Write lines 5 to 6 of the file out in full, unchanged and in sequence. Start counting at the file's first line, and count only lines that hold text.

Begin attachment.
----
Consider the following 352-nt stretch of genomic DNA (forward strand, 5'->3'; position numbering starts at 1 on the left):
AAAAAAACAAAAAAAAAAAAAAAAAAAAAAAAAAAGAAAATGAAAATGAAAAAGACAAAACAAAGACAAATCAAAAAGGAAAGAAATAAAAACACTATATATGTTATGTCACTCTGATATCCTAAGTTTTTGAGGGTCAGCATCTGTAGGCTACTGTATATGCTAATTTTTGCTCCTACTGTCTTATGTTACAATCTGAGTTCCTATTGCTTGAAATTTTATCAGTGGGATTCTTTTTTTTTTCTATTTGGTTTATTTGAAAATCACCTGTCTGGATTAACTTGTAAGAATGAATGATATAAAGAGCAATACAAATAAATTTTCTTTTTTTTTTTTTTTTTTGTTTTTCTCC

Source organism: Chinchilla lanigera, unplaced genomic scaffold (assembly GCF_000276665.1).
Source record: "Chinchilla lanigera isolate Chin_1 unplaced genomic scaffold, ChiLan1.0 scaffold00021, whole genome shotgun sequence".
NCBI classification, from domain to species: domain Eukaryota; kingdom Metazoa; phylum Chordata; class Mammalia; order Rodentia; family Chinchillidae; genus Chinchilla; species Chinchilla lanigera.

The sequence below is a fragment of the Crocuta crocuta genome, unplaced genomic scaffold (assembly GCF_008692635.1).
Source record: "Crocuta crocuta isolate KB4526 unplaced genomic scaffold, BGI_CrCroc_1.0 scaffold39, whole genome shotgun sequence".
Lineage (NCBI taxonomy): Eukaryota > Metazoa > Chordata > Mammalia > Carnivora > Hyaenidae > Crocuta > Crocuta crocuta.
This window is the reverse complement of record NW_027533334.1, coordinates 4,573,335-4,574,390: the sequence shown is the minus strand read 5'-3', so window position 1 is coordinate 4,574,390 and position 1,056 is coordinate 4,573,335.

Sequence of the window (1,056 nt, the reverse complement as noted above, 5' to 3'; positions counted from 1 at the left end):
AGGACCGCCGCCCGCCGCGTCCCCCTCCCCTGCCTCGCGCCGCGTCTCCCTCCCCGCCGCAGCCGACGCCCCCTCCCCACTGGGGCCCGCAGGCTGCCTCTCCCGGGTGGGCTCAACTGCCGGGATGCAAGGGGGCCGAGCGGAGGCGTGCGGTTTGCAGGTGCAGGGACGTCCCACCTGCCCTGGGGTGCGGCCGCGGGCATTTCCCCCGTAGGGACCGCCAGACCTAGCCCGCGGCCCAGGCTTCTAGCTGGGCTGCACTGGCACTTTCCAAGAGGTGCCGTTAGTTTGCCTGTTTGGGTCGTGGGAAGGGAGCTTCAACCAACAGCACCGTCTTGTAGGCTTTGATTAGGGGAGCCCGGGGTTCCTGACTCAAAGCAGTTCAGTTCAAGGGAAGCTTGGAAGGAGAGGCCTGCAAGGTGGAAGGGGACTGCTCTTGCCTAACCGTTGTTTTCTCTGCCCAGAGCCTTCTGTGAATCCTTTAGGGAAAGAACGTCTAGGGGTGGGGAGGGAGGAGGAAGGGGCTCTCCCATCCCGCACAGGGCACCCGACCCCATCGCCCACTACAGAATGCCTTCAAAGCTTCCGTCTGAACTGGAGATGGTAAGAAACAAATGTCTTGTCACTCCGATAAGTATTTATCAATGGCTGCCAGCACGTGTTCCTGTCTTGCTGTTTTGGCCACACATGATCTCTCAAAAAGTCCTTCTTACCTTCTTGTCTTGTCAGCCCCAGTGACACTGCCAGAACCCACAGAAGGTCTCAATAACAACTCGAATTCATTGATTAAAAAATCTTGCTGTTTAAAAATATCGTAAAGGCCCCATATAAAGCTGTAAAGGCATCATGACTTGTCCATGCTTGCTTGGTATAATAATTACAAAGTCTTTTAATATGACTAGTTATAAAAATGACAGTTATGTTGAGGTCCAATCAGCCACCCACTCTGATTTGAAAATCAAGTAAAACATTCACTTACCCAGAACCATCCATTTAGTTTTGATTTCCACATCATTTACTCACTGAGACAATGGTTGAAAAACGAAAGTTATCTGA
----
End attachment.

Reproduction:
NCBI classification, from domain to species: domain Eukaryota; kingdom Metazoa; phylum Chordata; class Mammalia; order Rodentia; family Chinchillidae; genus Chinchilla; species Chinchilla lanigera.

The sequence below is a fragment of the Crocuta crocuta genome, unplaced genomic scaffold (assembly GCF_008692635.1).